- Biogen and its longtime partner Eisai have reworked their agreement on Aduhelm, the Alzheimer's disease drug that was controversially approved in the U.S. last June.
- Starting next year, Eisai will receive only royalties tied to net sales of Aduhelm, instead of sharing global profits and losses. Meanwhile, Biogen will take full control of all development and commercialization decisions related to the drug. Biogen CEO Michel Vounatsos said in a statement Monday that the revised deal should allow his company to more effectively and quickly address "market developments," including an important coverage decision from Medicare expected next month.
- So far, sales of Aduhelm have been anemic, despite it being the first Alzheimer's drug in the U.S. that's cleared to treat what many researchers believe to be the disease's root cause. Over the course of last year, Biogen recorded $3 million in Aduhelm revenue, far below the estimates of Wall Street analysts.
An estimated 6 million or so people in the U.S. have Alzheimer's, a disease hallmarked by a progressive decline in brain and physical function.
With few available treatment options, analysts had assumed that the first medicine approved to treat the disease itself, and not simply its symptoms, would quickly grow to become a billion-dollar product. But that hasn't been the case. Many doctors have been wary to prescribe Aduhelm, and insurers to cover it, because of the drug's price, the complicated and contradictory evidence it generated in clinical testing, and the unusual events that took place before it was submitted to regulators.
For Biogen and Eisai, which, together, earmarked $600 million for commercial launch activities, this resistance has dampened expectations around Aduhelm's use and sales.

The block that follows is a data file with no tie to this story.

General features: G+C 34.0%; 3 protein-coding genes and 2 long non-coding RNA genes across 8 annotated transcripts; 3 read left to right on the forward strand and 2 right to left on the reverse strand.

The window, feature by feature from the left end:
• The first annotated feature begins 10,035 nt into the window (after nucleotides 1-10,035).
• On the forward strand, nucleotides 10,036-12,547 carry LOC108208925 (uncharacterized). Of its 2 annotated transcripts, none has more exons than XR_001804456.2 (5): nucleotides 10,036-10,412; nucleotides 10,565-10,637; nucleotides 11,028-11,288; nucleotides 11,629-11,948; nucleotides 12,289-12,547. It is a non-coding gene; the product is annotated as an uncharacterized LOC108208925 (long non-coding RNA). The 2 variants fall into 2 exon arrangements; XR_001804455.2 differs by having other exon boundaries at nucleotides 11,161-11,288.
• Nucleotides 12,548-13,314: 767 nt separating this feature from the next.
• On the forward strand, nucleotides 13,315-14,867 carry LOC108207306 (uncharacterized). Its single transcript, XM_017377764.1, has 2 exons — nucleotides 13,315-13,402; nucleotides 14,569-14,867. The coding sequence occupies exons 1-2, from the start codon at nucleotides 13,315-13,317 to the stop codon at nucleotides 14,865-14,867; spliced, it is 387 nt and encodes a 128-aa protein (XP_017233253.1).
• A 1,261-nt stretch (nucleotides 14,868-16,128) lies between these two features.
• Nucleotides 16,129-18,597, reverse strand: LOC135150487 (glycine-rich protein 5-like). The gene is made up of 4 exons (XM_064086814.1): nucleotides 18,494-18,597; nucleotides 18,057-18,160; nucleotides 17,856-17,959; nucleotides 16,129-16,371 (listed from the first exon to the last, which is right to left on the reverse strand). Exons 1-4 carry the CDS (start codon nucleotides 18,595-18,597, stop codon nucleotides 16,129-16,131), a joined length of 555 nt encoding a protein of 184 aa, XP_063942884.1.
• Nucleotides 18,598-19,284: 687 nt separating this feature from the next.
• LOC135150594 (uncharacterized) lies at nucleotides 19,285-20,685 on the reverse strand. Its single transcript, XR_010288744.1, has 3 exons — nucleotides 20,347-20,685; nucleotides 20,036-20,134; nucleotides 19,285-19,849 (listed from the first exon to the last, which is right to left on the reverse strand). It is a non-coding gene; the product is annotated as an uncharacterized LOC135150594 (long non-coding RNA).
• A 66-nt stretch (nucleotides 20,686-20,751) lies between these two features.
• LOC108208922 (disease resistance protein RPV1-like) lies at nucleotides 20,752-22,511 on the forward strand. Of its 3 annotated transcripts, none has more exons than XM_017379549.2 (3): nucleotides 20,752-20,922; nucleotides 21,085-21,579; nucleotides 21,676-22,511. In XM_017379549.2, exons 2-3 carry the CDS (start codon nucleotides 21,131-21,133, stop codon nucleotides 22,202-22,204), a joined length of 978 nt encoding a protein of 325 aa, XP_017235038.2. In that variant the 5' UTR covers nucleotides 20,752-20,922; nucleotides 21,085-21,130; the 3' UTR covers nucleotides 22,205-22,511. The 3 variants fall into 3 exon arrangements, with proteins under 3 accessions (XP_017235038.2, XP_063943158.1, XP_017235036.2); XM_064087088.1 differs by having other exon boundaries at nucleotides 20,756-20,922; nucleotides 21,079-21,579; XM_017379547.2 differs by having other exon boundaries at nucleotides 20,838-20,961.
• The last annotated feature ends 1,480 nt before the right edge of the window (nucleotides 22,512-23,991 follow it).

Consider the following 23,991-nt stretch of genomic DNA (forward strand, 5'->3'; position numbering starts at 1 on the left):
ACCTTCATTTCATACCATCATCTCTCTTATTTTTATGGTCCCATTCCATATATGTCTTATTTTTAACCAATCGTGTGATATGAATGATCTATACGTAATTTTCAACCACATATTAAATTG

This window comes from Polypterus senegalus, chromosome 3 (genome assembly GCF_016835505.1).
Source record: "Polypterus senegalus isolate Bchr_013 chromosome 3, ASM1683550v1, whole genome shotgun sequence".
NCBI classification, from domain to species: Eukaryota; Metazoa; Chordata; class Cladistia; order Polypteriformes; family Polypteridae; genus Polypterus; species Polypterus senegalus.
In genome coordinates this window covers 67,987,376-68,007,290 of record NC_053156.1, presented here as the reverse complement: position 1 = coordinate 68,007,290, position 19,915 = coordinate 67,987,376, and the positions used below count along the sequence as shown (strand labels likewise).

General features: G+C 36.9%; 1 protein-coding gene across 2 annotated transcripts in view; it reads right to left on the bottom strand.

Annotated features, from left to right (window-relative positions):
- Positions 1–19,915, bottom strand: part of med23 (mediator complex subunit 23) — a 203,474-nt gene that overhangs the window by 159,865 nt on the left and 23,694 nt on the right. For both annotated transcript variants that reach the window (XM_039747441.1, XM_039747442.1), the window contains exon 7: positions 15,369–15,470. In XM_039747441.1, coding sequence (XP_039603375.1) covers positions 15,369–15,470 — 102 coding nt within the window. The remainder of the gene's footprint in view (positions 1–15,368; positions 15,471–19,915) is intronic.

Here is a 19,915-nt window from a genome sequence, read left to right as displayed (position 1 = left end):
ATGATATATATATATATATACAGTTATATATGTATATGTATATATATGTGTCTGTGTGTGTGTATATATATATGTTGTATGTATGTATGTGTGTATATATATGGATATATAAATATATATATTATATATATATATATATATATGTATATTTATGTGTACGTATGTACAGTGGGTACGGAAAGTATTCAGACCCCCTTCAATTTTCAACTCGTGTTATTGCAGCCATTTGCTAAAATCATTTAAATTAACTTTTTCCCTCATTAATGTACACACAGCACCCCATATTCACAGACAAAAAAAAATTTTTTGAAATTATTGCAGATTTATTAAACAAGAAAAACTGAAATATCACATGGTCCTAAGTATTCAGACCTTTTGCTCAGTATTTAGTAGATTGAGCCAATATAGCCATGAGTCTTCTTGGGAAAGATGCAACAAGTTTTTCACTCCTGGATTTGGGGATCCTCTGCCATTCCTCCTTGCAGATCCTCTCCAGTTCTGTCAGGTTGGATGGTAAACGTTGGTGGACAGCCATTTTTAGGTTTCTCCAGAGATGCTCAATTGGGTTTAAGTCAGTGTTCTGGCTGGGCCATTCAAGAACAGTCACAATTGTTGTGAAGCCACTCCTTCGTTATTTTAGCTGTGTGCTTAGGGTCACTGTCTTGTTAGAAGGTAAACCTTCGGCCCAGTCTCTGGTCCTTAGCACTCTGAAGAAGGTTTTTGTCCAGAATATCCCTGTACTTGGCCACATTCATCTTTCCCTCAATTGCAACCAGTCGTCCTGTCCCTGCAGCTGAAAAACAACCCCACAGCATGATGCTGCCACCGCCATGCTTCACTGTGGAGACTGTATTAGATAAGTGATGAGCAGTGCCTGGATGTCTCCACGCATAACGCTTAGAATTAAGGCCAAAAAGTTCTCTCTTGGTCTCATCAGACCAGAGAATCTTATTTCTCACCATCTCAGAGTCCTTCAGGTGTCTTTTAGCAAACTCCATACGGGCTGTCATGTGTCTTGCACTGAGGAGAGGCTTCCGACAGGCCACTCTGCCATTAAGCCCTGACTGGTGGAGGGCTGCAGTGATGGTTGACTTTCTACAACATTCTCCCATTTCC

"We are obviously disappointed with the delayed uptake of Aduhelm in the U.S.," Vounatsos told investors in October.
The tide could turn if Aduhelm secures a favorable policy from the Centers for Medicare and Medicaid Services — which, as the government insurance program for people aged 65 and older, is responsible for most of the patients eligible to receive the drug. However, a draft policy issued by the agency in January proved to be highly restrictive, limiting coverage to only those patients who take part in a type of rigorous clinical trial.
Biogen has since mounted a campaign to change the agency's mind before it finalizes its policy in April. Some analysts, though, remain skeptical of whether CMS will make significant adjustments.
Eisai has been Biogen's longtime partner in Alzheimer's research, collaborating on both Aduhelm and another, experimental treatment called lecanemab, which the companies recently decided to also submit for approval.
Per the newly outlined terms, Eisai will stop sharing global profits and losses on Aduhelm and instead receive just tiered royalties based on net sales of the drug. The royalty rate will start at 2%, but climb as high as 8% if annual sales surpass $1 billion. This payment structure takes effect on Jan. 1, 2023.
Biogen, though, will retain global commercialization rights and be solely responsible for all decisions regarding Aduhelm, effective immediately.
Aside from Aduhelm, Biogen and Eisai also revealed that they have revised a lecanemab supply deal, extending it from five years to 10. The agreement tasks Biogen with manufacturing enough of the drug to provide a "reliable commercial supply worldwide." The companies said they are continuing to jointly develop and commercialize lecanemab and still plan to evenly split profits and losses.